Directed by: Alexandre Aja (Mirrors)
Starring: Elisabeth Shue, Jerry O'Connell, Steven R. McQueen, Adam Scott, Christopher Lloyd, Ving Rhames
I wanted to like Piranha 3D—and since flesh-munching fish and 3-D are gimmicks about on par with one another, I more or less expected to. Also, I’d liked Alexandre Aja’s Mirrors (2008) well enough that I was willing to forget about his The Hills Have Eyes (2006) and High Tension (2003). I perhaps should have noted that several of the glowing reviews Piranha 3D has garnered were written by folks who waxed enthusiastic over The Hills Have Eyes.
My basic reaction? Mostly, I was bored. The film boasts an OK opening where a cameo-appearance Richard Dreyfuss is eaten by the titular creatures while fishing—right after a fissure at the bottom of the lake opens up and the hungry critters flood in. He’s rather lucky in that he gets out of the movie even before the opening credits have appeared. Of course, he’s merely the appetizer. The fish have apparently heard that this is the weekend when teens party like movie teens on the lake. Then the film takes an eternity to set up the plot. Why a plot? I mean this is a movie about fish that eat people. It’s not in need of much of a plot.
A lot of the setup is devoted to the 3-D-ification of generally artificially augmented breasts (I guess this comes under the heading of “titillation”). I suppose this might have a strong appeal to 14-year-old boys (even though the rating should be preventing them from seeing this movie in theaters). Your own preferences may vary, but I got tired of the movie threatening to put my eye out in this manner. Yes, I know that gratuitous nudity is a staple of exploitation schlock, but after a while it’s just so much flesh—and strangely immobile flesh at that.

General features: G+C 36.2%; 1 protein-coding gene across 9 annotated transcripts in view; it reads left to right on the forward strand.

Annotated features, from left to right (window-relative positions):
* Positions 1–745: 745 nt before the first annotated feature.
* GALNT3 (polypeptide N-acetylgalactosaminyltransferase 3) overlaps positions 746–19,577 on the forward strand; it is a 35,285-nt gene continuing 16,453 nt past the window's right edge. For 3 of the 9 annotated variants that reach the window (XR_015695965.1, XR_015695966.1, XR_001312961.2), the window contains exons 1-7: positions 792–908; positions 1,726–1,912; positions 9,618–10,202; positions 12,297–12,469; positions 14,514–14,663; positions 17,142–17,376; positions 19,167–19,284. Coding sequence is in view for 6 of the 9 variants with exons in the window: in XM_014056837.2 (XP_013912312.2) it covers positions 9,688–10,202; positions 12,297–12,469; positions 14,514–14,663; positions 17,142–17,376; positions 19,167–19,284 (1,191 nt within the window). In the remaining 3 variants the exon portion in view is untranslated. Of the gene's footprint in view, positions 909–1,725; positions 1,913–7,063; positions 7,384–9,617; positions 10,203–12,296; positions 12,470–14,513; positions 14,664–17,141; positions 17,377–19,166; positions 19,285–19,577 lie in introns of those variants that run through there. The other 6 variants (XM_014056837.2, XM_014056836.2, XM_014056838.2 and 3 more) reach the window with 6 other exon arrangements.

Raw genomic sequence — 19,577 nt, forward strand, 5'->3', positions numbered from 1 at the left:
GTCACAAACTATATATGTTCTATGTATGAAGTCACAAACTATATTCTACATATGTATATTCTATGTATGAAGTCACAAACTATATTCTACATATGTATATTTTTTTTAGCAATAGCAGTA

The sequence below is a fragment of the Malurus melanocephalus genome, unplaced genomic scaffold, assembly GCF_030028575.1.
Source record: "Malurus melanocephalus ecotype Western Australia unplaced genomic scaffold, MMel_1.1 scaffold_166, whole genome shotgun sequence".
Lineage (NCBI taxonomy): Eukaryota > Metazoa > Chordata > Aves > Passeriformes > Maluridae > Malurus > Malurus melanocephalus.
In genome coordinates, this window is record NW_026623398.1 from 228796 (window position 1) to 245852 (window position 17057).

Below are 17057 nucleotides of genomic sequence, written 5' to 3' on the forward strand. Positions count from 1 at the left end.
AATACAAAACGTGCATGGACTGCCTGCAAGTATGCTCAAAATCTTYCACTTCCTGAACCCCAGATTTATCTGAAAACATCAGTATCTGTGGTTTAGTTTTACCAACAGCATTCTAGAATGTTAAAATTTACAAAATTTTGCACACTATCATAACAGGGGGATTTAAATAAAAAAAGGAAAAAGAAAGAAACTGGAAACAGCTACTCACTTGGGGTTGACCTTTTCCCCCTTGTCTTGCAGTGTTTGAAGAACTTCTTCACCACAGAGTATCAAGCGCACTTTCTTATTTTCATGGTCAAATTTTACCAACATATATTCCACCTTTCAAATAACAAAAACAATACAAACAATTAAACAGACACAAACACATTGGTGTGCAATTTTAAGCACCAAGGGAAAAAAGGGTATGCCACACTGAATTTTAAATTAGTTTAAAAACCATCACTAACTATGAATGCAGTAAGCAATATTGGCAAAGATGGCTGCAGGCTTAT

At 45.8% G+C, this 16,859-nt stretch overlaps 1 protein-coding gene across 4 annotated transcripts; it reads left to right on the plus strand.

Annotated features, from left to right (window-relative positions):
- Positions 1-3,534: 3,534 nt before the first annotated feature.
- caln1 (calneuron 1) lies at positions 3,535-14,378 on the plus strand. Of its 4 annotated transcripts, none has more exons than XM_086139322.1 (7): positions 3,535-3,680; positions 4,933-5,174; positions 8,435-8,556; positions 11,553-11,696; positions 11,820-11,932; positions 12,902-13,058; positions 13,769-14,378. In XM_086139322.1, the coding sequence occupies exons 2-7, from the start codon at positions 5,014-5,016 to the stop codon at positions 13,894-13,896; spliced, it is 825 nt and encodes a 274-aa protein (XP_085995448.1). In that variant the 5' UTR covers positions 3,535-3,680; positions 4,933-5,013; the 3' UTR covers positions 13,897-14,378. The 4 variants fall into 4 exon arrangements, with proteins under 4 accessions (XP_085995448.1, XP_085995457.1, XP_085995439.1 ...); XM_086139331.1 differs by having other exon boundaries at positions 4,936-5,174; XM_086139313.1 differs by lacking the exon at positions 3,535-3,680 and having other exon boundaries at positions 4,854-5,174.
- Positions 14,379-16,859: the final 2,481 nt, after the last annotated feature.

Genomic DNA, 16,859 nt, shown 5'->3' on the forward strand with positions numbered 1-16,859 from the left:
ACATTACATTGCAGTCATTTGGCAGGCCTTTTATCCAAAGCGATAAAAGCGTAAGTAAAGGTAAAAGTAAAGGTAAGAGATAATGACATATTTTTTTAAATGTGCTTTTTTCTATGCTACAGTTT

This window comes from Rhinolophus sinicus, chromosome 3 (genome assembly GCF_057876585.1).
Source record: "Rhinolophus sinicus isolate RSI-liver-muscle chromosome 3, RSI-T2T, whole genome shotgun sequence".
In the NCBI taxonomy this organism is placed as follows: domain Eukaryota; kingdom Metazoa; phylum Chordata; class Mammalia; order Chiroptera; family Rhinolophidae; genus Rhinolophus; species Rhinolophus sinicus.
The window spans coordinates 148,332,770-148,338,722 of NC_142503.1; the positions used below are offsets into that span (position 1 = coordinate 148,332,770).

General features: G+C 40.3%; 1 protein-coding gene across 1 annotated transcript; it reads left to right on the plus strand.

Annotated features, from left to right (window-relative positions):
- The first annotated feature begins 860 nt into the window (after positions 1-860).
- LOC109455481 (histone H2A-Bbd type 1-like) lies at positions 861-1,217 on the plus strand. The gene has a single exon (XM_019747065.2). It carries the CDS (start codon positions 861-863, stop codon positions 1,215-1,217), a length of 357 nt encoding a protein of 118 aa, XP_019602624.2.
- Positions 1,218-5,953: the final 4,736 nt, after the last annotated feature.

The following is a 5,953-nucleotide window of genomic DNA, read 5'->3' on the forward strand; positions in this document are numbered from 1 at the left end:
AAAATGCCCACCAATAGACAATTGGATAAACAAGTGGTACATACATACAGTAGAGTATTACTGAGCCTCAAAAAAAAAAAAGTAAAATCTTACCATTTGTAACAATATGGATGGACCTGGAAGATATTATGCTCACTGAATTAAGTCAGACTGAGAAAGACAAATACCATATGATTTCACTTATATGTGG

Once the carnage starts in earnest, the movie improves, though it still feels compelled to slow down for some underwater sapphic high jinks between Kelly Brook and Riley Steele (star of specialized work like Riley Steele: Bar Pussy). Of course, the pair meets their end before it’s over, because being naked in this movie is like wearing a red suit in a Star Trek episode. The carnage itself is OK. It certainly doesn’t lack blood and slabs of ripped flesh. But so what? Even if the movie does use more fake blood than Peter Jackson’s Dead Alive (1992), it boasts less than a fraction of that film’s wit. This movie’s idea of wit is having a piranha bite off Jerry O’Connell’s penis (perhaps it wanted to free willy), then have said penis float toward us in 3-D whereupon another piranha scarfs it down, only to cough up a mangled version of it. (This last sent the only paying customer in the theater out the door. He did not return.)
Piranha 3D is also on the clunky side and uses “movie time” with wild abandon (you know where things take far longer than they possibly could in real life), especially as concerns the imperiled “good girl” (Jessica Szohr) while in a sinking boat with piranhas nipping at her toes. Like most movies seeking instant cult-film status, something is missing—authentic exploitation madness maybe. I don’t care if you’ve wanted to see Jerry O’Connell eaten alive ever since you accidentally saw Kangaroo Jack back in 2003, that’s probably not enough reason to see this. Then again, if all you’re after are “babes, boobs and blood”—not to mention the world’s first 3-D puke shot—this is your movie. Rated R for sequences of strong bloody horror violence and gore, graphic nudity, sexual content, language and some drug use.